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Fix for “caution: filename not matched” error when trying to unzip multiple files at once in Terminal.

Solution for unzipping multiple zip files with a single command.

Open up a Terminal window on OS X, go to the directory containing the zip files and enter this command:

unzip \*.zip

The forward slash escapes (prevents) the wildcard character (the “*”) from being expanded by bash shell interpreter. In English: the files in the directory are the filenames “unzip” is trying to extract from the first file it finds when using “*”.


/myzips directory contains zip files:

Trying to run: “unzip *.zip” will cause the unzip program to take “” as the archive to play with, and will look for files “” and “” within “” to expand/extract. Obviously not what you want to do.

Not escaping the * character will result in errors like: “caution: filename not matched”.

First find your current sleep setting by opening Terminal in OS X and entering this at the prompt:

pmset -g | grep hibernatemode

That should return you something like “hibernatemode 3”. Remember this number, send an email to yourself, write it down on a scratch pad, whatever it takes to remember your default mode. Mode 3 keeps your RAM powered during sleep to allow super fast wake-up, but also writes an image file of all memory onto disk in case power is lost.

To change the hibernate safe sleep setting to not create an image file on the disk, i.e. mode 0 (mode zero, not the letter ‘o’), enter the following in a Terminal window:

sudo pmset -a hibernatemode 0

Enter your password when asked to do so. This prevents Safe Sleep from saving your memory contents to disk, in large part the cause of not being able to wake MacBook’s from sleep.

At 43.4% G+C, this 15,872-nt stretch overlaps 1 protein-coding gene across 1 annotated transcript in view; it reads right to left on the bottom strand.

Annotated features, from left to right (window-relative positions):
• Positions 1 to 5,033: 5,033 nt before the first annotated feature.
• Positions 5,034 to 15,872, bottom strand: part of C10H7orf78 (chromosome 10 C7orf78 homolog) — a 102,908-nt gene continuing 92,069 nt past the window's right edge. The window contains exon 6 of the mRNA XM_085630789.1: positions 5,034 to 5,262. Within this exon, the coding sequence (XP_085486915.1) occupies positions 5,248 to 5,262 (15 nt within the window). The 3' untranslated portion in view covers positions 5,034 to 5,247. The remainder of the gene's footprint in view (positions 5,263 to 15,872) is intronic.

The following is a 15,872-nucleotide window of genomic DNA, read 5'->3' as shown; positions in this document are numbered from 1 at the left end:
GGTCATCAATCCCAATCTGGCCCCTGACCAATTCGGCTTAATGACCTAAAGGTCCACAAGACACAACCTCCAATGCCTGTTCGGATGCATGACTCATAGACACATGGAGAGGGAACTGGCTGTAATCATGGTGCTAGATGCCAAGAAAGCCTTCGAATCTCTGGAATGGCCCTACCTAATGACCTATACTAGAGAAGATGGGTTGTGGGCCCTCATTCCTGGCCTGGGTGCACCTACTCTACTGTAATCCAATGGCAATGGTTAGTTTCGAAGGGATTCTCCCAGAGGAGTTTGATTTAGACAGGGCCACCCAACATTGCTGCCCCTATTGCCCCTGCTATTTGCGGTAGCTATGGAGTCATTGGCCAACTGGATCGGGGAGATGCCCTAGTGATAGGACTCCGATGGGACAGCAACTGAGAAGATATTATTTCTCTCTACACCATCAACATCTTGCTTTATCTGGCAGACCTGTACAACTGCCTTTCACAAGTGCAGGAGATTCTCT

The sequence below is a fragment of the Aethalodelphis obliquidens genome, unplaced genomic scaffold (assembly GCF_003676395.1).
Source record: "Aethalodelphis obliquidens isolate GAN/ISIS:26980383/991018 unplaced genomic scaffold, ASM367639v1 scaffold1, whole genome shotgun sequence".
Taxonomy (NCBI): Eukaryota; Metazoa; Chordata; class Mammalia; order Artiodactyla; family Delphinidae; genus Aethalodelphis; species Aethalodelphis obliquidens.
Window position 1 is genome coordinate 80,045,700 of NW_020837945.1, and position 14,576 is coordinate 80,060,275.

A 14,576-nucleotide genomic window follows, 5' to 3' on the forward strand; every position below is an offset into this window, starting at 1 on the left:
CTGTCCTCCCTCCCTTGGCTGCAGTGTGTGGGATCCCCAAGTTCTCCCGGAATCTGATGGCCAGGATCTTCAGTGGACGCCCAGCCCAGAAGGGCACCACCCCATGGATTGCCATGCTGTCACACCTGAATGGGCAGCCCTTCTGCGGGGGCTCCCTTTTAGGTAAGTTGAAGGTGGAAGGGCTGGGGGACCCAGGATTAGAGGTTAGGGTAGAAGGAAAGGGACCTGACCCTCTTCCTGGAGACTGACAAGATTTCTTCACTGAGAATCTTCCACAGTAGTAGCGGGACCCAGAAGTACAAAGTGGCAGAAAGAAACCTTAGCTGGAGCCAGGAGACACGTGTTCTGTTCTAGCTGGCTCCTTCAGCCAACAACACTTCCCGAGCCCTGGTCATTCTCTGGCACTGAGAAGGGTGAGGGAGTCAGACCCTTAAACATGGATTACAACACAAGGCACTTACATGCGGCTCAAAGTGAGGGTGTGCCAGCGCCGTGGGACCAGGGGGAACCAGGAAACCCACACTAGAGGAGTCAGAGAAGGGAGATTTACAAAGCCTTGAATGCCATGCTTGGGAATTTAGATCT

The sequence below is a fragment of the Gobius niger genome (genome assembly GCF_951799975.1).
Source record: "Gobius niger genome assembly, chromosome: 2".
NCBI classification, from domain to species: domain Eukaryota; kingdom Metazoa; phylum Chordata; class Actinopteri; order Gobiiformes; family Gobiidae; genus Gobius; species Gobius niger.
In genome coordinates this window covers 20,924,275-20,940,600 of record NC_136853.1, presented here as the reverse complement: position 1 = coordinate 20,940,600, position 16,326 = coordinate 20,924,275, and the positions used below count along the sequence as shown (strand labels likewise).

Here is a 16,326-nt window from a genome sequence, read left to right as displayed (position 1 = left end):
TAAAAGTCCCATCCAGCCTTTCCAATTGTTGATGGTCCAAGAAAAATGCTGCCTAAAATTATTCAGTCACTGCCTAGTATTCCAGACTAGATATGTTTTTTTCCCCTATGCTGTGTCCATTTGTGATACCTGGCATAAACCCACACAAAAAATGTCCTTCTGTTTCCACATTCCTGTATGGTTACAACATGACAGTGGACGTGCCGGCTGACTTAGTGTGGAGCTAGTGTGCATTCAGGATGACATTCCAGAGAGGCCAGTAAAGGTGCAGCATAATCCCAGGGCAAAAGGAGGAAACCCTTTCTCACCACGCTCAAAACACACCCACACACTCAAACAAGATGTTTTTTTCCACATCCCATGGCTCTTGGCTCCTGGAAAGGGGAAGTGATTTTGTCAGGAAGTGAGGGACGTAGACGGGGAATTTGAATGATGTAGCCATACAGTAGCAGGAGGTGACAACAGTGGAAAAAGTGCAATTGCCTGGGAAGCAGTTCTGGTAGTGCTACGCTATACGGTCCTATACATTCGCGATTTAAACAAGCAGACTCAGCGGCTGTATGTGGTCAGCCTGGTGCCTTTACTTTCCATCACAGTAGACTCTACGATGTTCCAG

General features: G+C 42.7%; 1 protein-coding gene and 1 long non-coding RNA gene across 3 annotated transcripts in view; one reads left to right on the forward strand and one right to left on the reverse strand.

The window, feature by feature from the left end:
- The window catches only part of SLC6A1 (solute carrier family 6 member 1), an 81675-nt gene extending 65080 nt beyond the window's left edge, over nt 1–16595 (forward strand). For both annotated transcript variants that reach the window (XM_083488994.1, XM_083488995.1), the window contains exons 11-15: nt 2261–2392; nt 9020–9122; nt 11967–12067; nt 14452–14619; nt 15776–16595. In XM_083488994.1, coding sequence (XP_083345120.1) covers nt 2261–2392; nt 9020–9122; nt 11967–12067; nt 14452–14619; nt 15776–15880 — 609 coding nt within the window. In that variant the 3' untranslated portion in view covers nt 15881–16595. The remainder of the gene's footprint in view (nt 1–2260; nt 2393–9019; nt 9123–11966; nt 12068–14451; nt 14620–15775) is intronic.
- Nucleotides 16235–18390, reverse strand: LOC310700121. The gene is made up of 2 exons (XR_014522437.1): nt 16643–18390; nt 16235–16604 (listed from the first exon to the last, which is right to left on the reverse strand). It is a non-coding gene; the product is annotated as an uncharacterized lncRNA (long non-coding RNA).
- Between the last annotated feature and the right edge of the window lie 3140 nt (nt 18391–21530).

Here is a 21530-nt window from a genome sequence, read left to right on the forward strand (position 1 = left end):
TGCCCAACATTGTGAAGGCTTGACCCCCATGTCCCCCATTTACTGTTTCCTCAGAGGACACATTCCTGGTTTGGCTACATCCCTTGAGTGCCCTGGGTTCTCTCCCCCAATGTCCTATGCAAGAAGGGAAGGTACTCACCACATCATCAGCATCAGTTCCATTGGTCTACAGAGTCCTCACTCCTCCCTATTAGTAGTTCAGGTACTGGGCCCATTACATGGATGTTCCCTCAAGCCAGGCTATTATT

If you’d like to get back about a gigabyte or more of disk space, delete the memory image file with the following Terminal command:

sudo rm /var/vm/sleepimage

Macworld has a great article with more information about safe sleep and hibernation on MacBooks.

Open the lid and nothing? Tap keys, change brightness, close and re-open lid and your MacBook still in sleep mode?

Solution: Turn off Safe Sleep. Or use Smart Sleep.

If you open your MacBook lid and notice that you can’t wake your MacBook from sleep, it’s because of the Safe Sleep system Apple designed. This system puts all your current memory (your RAM) onto the disk, so that it can power down the RAM, save energy, and keep the current working state of your computer, even if you ran out of battery power, changed batteries, etc.

Problem is, it’s slow. And buggy. Often when waking from sleep by opening the lid, the MacBook will remain in sleep.

My solution to this: don’t use Safe Sleep. Unless you’re constantly working on battery power and hate plugging in, you likely won’t ever notice you’re not using Safe Sleep’s hibernate to disk mode.

Here are some instructions on how to turn off Safe Sleep on a MacBook Pro Leopard or Tiger to avoid wake-up problems.

If you still want to use Safe Sleep with disk caching of RAM, use Smart Sleep by Patrick Stein. This software adds a preference pane to your Mac, allowing you to not use disk hibernation until you reach a low battery level, say 20% remaining battery.